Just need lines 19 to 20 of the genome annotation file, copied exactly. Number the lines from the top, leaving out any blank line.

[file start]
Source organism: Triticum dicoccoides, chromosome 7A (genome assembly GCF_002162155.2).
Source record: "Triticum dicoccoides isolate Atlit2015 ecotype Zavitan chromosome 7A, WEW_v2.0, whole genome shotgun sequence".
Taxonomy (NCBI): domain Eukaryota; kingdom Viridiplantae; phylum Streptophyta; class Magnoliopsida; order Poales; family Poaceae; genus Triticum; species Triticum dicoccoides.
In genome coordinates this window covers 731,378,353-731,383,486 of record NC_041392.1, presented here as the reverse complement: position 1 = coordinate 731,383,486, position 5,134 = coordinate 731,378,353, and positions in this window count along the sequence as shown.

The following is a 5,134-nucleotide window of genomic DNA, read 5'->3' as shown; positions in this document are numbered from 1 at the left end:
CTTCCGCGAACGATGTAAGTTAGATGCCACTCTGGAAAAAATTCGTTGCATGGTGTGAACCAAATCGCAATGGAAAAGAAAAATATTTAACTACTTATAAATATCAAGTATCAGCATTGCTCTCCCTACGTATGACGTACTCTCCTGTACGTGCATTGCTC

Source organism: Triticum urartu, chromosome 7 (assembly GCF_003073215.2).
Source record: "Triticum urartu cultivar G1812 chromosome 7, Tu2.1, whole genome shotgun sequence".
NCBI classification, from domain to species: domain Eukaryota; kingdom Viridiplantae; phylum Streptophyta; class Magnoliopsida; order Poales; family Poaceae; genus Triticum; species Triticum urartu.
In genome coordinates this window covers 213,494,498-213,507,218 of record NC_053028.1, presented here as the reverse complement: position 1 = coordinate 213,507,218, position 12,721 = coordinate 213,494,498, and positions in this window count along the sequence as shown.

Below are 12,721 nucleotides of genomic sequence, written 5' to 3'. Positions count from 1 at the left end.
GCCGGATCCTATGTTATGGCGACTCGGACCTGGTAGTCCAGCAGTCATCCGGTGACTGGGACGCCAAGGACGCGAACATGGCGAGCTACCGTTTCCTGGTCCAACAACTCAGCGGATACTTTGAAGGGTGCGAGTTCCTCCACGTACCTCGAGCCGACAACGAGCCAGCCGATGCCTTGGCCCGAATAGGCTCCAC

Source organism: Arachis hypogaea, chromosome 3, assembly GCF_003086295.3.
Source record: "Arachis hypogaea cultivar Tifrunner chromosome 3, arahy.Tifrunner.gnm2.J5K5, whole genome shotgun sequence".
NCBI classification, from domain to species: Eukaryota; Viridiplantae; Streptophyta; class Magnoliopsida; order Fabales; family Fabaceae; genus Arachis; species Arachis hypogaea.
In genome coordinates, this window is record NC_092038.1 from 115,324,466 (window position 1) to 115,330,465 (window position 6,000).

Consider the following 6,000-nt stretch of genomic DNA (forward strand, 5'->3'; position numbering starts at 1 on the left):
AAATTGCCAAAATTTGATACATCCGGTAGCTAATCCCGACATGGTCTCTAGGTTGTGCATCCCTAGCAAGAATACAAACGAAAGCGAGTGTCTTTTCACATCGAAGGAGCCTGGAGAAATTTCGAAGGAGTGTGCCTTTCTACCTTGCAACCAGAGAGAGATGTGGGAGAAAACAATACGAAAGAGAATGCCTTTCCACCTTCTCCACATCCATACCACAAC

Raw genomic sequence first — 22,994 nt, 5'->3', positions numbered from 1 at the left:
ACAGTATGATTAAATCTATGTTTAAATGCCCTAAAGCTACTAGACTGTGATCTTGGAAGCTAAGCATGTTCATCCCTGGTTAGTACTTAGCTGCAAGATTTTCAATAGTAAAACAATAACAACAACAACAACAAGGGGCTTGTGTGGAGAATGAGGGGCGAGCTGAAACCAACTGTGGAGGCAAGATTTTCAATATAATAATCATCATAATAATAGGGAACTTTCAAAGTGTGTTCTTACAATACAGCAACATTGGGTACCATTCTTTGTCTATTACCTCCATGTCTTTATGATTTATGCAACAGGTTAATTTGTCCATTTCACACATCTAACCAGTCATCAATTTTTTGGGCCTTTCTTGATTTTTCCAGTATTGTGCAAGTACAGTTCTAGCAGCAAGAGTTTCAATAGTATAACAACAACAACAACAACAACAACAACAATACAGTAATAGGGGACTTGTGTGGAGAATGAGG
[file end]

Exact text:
Raw genomic sequence first — 22,994 nt, 5'->3', positions numbered from 1 at the left:
ACAGTATGATTAAATCTATGTTTAAATGCCCTAAAGCTACTAGACTGTGATCTTGGAAGCTAAGCATGTTCATCCCTGGTTAGTACTTAGCTGCAAGATTTTCAATAGTAAAACAATAACAACAACAACAACAAGGGGCTTGTGTGGAGAATGAGGGGCGAGCTGAAACCAACTGTGGAGGCAAGATTTTCAATATAATAATCATCATAATAATAGGGAACTTTCAAAGTGTGTTCTTACAATACAGCAACATTGGGTACCATTCTTTGTCTATTACCTCCATGTCTTTATGATTTATGCAACAGGTTAATTTGTCCATTTCACACATCTAACCAGTCATCAATTTTTTGGGCCTTTCTTGATTTTTCCAGTATTGTGCAAGTACAGTTCTAGCAGCAAGAGTTTCAATAGTATAACAACAACAACAACAACAACAACAACAATACAGTAATAGGGGACTTGTGTGGAGAATGAGG